Here’s hoping the lockdown won’t take out college athletics - ROGER RUVOLO, Press - Enterprise

First reaction to the idea of eliminating intercollegiate athletics at UC Riverside is shock. This just has to be a bad idea, right? But if only as an exercise in considering sound public policy, give this one a second thought … The notion isn’t without precedent but many Division I universities (UCR has been in the top division for about 20 years) aren’t talking about elimination. The University of Utah, for example, is furloughing all athletic department employees through year’s end. This includes millionaire football and basketball coaches. The school says it’s hemorrhaged tens of millions of dollars via the 2020 lockdown and must act now to stanch the flow. 


Friday, September 25, 2020

Regents discuss eliminating four Gopher sports to recover budget - Hana Ikramuddin and Abbey Machtig, Minnesota Daily

 The board discussed eliminating four sports to help recover budget shortfalls and maintain compliance with Title IX regulations within the athletics department. Men’s gymnastics, indoor and outdoor track and field, and tennis may be eliminated following the end of their competitive seasons. Fifty-eight student-athletes would be impacted. “We recognize and deeply respect the disappointment among Gopher Athletics and beyond as a result of these recommendations,” University President Joan Gabel said. “It’s very painful.”


Unions: UMass threatening layoffs if no deal reached - JACQUELYN VOGHEL, Gazette Net

Two University of Massachusetts unions are filing labor violation charges against UMass, alleging that the university is threatening its members with 300 layoff notices if the union does not agree to the university’s most recent proposal aimed at dealing with a big budget gap caused by the COVID-19 pandemic. The Professional Staff Union (PSU) and University Staff Association (USA) filed the charges Wednesday, also alleging that the university did not provide relevant and necessary data and went back on an earlier proposal.


Thursday, September 24, 2020

Pandemic Could Create $300 Million Budget Hole for UNC - Associated Press

 Officials at the University of North Carolina say the school may need to implement furloughs to manage a deficit that could reach $300 million due to the coronavirus pandemic. In a faculty council meeting Friday, interim vice chancellor for finance Nate Knuffman said the potential $300 million deficit for the fiscal year would amount to about 8 percent of all university revenues.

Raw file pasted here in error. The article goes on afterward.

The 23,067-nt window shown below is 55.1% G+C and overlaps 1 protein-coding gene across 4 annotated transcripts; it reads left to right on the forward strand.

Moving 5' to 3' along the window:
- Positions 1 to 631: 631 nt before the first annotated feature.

Inside LSU's $56.4M budget shortfall: No money for pay raises, how officials will make up gap - MARK BALLARD, the Advocate

After several years of flat or increased budgets, LSU is looking at starting next year with $56.4 million less money. The LSU Board of Supervisors without discussion approved Friday a $1.06 billion spending plan of unrestricted funds – a 5% reduction from this year’s $1.12 billion. The budget covers LSU’s colleges in Alexandria, Baton Rouge, Eunice, and Shreveport as well as the medicals schools and Pennington Biomedical Research Center.


Wednesday, September 23, 2020

A ‘$33 million problem.’ University of Kentucky officials anticipate more budget woes - RICK CHILDRESS, Lexington Herald-Ledger

 Lower-than-expected tuition revenue plus a possible mid-year reduction in state funds could lead to a more dire financial picture for the University of Kentucky in the months ahead, officials said Friday. “We have a $33 million problem,” said Eric Monday, the executive vice president for finance and administration during one of the university’s board of trustees committee meetings.


University of Maryland, Baltimore County, Towson University officials to take pay cuts; UMBC announces hiring freeze - TAYLOR DEVILLE, Baltimore Sun

Baltimore-area colleges are instituting pay cuts for high-earning employees and initiating hiring freezes following a warning from the University System of Maryland this week that employees of the school system’s 12 institutions would have to “share in the pain" of coronavirus-related budget woes. Facing a $65 million budget shortfall amid the pandemic, the University of Maryland, Baltimore County has put in place a hiring freeze and a temporary pay cut for staff and faculty with salaries of $100,000 or greater.


Tuesday, September 22, 2020

AU estimates budget loss of up to $116 million for 2021 fiscal year - Sophie Austin, THE EAGLE